# HKDSE Physics and M2 (Part III)

In the final post of this series, we would discuss waves. How do we formulate waves mathematically? Why are waves often depicted by sine curves?

## Wave equation

The wave equation is the (partial differential) equation that describes all sorts of waves (water, sound, light …) It can be written compactly as

\[\ddot u = c^2 \nabla^2 u\]Unfortunately, to understand and derive the above would involve heavy calculus, even if we confine ourselves to one-dimensional waves. If you’re interested in the derivation of the one-dimensional wave equations, you could look at chapter 4 of this set of lecture notes.

Instead, we would like to explore the mathematical formulation of the sinusoidal travelling wave. The sinusoidal travelling wave is one of many solutions to the wave equation and is the one studied extensively in DSE physics.

The one-dimensional sinusoidal travelling wave could be represented by

\[u(t,x) = A \sin (kx - wt + \psi)\]where \(x\) is distance and \(t\) is time for some constants \(A, k, w, \psi\). Try guessing what physical meaning those constants have! It would be revealed at the end of the post.

You could imagine this as a function from \(\mathbb{R}^2\) to \(\mathbb{R}\). It takes in time and distance and tells you the displacement of the wave.

In the graph below, we took \(A=w = k = 1\) and \(\psi = 0\). The x-axis is red and the t-axis is green.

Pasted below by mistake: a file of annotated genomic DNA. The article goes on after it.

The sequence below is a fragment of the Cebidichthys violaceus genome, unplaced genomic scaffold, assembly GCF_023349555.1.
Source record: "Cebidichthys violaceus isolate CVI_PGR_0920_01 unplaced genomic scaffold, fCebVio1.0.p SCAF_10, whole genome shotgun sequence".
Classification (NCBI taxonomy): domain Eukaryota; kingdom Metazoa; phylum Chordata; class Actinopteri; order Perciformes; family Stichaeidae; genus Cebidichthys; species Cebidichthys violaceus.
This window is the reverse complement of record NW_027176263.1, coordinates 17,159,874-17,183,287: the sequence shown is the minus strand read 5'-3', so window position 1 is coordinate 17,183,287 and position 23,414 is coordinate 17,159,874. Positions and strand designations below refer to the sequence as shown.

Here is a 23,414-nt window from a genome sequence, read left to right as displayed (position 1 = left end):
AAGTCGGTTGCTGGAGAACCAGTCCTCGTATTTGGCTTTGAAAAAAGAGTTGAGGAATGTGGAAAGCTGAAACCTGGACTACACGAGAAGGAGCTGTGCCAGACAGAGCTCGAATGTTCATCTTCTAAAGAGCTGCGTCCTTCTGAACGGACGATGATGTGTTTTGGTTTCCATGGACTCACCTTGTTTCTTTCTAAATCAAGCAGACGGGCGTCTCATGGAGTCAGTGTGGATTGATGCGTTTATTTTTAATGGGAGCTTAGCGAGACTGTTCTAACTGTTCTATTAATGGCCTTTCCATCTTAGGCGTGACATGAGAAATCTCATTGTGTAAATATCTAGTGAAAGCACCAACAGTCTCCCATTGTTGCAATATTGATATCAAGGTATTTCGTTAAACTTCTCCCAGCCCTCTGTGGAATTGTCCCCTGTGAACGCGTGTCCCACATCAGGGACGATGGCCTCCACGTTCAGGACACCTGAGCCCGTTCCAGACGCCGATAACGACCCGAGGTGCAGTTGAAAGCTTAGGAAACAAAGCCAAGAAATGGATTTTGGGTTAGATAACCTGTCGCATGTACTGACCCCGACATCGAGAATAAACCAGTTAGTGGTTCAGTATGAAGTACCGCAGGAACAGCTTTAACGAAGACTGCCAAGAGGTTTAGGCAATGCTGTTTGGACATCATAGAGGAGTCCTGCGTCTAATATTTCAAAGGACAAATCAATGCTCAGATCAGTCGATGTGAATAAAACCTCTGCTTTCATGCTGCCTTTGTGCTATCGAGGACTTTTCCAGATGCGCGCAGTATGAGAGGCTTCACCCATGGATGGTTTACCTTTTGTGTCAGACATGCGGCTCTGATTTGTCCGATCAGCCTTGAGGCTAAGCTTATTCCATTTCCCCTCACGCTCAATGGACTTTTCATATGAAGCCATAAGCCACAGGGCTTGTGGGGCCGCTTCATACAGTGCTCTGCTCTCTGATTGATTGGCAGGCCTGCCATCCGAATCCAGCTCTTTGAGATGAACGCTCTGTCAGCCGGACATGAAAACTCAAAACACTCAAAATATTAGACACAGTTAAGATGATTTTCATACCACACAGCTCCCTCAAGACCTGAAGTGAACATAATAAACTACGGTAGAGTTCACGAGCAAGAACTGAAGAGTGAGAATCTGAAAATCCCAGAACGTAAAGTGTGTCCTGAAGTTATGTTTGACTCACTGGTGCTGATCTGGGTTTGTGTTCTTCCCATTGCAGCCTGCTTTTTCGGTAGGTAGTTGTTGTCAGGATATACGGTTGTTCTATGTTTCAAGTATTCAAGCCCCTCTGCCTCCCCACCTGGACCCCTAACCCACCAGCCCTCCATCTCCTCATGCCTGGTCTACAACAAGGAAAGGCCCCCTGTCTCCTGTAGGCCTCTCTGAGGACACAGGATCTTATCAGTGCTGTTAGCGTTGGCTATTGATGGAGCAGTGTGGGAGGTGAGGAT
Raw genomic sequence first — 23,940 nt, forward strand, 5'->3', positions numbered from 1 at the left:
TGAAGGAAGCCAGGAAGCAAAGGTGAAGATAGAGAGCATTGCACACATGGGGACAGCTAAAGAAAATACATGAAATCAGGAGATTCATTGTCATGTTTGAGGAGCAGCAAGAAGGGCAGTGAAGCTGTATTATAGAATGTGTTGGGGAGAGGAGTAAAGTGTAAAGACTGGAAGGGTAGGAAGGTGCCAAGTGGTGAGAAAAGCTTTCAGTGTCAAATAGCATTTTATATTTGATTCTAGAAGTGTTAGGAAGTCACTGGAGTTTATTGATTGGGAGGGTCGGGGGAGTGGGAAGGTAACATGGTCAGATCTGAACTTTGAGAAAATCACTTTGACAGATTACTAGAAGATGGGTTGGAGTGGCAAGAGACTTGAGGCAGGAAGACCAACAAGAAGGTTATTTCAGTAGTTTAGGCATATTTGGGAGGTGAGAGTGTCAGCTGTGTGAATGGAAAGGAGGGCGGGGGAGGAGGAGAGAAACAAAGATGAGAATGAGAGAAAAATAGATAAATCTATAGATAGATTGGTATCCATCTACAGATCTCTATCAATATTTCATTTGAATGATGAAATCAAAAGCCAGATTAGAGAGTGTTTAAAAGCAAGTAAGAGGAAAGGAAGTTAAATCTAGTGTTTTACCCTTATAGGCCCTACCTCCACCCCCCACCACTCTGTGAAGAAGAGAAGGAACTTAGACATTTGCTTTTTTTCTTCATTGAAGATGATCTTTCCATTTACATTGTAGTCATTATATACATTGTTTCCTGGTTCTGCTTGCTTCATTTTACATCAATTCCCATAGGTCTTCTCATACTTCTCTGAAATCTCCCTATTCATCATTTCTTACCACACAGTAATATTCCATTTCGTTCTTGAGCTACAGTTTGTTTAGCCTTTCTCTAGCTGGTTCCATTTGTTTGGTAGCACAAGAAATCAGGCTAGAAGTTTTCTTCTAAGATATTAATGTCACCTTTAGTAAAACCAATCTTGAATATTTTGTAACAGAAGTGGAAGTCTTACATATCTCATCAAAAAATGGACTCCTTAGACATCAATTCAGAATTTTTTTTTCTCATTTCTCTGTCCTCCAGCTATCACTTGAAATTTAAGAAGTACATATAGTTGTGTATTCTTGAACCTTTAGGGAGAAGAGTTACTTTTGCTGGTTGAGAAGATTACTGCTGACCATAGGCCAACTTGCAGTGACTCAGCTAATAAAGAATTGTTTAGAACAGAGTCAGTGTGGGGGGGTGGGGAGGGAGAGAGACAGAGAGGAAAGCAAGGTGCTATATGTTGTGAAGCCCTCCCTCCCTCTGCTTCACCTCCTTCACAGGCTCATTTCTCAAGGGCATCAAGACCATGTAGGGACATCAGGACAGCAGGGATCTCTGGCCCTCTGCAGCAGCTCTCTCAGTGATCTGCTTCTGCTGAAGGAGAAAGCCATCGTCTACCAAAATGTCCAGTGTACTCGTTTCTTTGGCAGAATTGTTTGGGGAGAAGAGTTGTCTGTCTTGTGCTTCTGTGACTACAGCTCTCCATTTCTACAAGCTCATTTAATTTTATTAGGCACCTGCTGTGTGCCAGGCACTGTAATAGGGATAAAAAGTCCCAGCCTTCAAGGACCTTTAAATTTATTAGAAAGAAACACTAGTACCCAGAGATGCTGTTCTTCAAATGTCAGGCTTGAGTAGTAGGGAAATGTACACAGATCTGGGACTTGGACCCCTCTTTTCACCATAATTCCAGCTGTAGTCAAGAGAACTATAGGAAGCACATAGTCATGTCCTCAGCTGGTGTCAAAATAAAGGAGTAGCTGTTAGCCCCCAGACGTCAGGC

We can look at how the wave looks like at time \(c\) by considering the intersection of the graph \(u(t,x)\) and the plane \(t=c\).

In the graph below, we took \(t=0\) for the red curve and \(t=2\) for the green curve.

If we look at the graph along the time axis, does this look like displacement time graphs? Can you guess what direction the wave is travelling to? How could we change the direction of the wave? What is the wavelength? How does the wavelength correspond to the constants?

Similarly, if we’re interested at a particular distance \(x=c\), we could look at the intersection of the graph \(u(t,x)\) and the plane \(x=c\).

In the graph below, we took \(x=0\) for the red curve and \(x=2\) for the green curve.

If we look at the graph along the distance axis, does this look like displacement distance graphs? What is the period of the wave? How does the period correspond to the constants?

## Answers and more questions

Turns out, the wavelength \(\lambda\) is equal to \(1/k\) and \(w\) is the (angular) frequency of the wave. Can you deduce why that is the case?

What about \(\psi\)? What does it represent?

Can you think of how to parametrize stationary waves using a similar \(u(x,t)\)?

## Further Reading

For more on one-dimensional wave equations, you could look at this LibreTexts article.